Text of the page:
Posts Tagged “orange shipments”
California navel orange shipments will be down this season, but just how much is not yet known. Additionally, Pacific Trellis announces plans to import Brazilian grapes.
The first California navels were only shipped within the past week or so, with pretty good volume occurring by early November.
Still, decent shipments are expected with the early forecast of 70 million cartons for the 2017-18 shipping season, of which 68 million will come out of the Central San Joaquin Valley.
The total volume has conventional, organic and specialty navel oranges, including pigmented varieties, such as cara cara and blood oranges.
Among the reason many observers give for fewer navel orange shipments relates to a survey of growers indicating a fruit set per tree of 273, below the five-year average of 348. The average September 1st diameter size was 2.34 inches, above the five-year average of 2.24 inches.
The lighter fruit set also is on fewer acres due to drought and storms last spring.
Acreage is 115,000 this year, down from 120,000 bearing acres a year ago and 135,000 from 2006-09.
Pacific Trellis to Import Grapes
By Pacific Trellis Fruit
Pacific Trellis Fruit, Los Angeles, CA has announced a partnership with Labrunier, the largest table grape producer in Brazil. With over 900 hectares (2223 acres) in production Labrunier, located in the state of Bahia, has one of the world’s largest areas for growing and testing new table grape varieties selected for flavor, crop yield and adversity to disease. Labrunier’s entire production is internationally certified by Rainforest Alliance.
With the first arrivals of green seedless varieties available at the end of October, these premium quality grapes will be in good supply for the holiday shipping season.
New varieties include Francis, Sweet Mayabelle, Candy Snaps, Timco, Sweet Celebration, Sugar Crisp and Sweet Globe. The program from Brazil provides North American retailers the opportunity to continue the offerings of new variety grapes to consumers as the California crop winds down.
Fazendas Labrunier and Pacific Trellis Fruit have teamed up to provide the premium and new grape varieties with strong early season import volume,” explains Aryan Schut, Commercial Manager.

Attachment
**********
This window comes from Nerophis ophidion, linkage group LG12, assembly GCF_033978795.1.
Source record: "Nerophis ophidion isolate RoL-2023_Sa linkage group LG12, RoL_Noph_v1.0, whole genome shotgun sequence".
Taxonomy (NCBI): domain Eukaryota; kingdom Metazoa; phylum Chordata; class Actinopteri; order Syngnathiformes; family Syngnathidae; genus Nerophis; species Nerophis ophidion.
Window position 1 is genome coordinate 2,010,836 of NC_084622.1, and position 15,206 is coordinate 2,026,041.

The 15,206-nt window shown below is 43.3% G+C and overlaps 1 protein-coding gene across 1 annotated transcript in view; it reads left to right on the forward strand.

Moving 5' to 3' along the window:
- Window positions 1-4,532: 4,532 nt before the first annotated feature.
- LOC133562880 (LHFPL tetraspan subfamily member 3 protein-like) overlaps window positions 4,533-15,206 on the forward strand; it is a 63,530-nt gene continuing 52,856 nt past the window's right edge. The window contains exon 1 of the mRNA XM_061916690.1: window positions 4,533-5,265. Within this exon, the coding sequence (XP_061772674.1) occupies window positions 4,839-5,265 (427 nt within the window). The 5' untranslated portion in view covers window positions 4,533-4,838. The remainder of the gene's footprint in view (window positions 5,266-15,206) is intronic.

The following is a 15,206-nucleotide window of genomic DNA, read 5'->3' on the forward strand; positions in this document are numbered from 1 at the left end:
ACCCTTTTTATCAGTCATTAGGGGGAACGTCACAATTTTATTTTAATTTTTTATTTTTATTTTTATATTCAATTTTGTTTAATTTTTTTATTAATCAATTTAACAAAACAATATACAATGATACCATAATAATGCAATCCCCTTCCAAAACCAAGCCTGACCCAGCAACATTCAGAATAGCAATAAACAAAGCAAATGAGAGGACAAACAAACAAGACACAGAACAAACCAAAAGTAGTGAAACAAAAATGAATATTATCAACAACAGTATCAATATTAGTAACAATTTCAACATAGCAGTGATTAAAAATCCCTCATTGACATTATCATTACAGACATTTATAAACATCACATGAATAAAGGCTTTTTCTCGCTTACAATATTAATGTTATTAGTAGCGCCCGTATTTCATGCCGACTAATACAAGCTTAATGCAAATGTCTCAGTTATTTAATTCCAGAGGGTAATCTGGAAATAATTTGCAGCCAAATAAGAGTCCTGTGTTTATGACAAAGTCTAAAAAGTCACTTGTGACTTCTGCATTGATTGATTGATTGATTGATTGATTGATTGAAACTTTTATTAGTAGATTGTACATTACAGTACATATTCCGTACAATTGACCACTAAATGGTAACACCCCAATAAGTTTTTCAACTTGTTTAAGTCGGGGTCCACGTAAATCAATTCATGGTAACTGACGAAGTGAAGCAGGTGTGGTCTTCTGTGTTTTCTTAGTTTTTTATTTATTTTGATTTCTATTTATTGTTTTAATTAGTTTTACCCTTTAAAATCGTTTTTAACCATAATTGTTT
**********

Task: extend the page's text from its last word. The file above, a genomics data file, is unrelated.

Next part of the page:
Summer valencia and other California citrus shipments are underway….Meanwhile, there is less acreage and growers of potatoes in Canada, but volume is maintained.
Navel orange shipments from California are finishing early as valencia orange loadings as will as lemons and other citrus are gearing up.
California primarily ships valencia oranges during the summer months with this season’s crop being moderate size, coming off of about 70,000 acres.
California navel orange shipments will end this month instead of their normal conclusion around the Fourth of July. In fact, navel loadings destined for the East Coast concluded with the beginning of June. California growers shipped 82 million cartons of navels this season, as compared to 94 million cartons in 2016.
Valencias are often referred to as the ‘summer orange’ since peak supplies are available June through September. Higher than usual valencia shipments are seen since navels are ending early.
Fewer California lemon shipments are seen this season. However, more imported lemons are seen coming from Chile, Argentina and South Africa for deliveries throughout North America.
Canadian Potato Shipments
Prince Edward Island continues to reduce its potato acreage, but remains the largest shipper of spuds in the country, according to Statistics Canada’s census of agriculture.
Island farmers planted 83,326 acres in 2016, down from 386,561 acres in 2011, but that was still close to a quarter of all the potato land in Canada. That number has dropped off in recent decades. Until 2005, the province was planting more than 98,842 acres a year.
The second biggest grower was Manitoba, at 67,672 acres.
While the number of acres grown was down just 3.7 per cent, the number of farms reporting was down significantly. In 2011, 300 farms reported potato fields and in 2016 that was down to 247.
That means the average potato farm is getting a lot bigger. In 2011 the average P.E.I. potato farmer put in 289 acres. In 2016 that was up to 338 acres.
Canadian Fruit Shipments
While shipments are not anything near Canadian potatoe shipments, fruit shipments are becoming a larger part of Island agriculture, with blueberry shipments leading the pack.
Acreage of fruit, berries and nuts were up 12 per cent between the two censuses, amounting to 14,388 acres. The huge majority of that, 96.5 per cent of it, was blueberries.
Apples also saw a significant increase, from 126 to 153 acres.
Overall, the number of farms on the Island fell 9.5 per cent, to 1,353.
Citrus shipments from the Florida industry continues to decline, with the loading of oranges dropping another million boxes in the past month.
The USDA reports February 9th that orange growers will ship 70 million 90-pound boxes to market. The season, which peaks during the winter months, had shown some promise in November. At that time industry analysts predicted 72 million boxes.
However, in January, the forecast dipped to 71 million. That is a 14 percent decline from last season’s final Florida orange shipping report.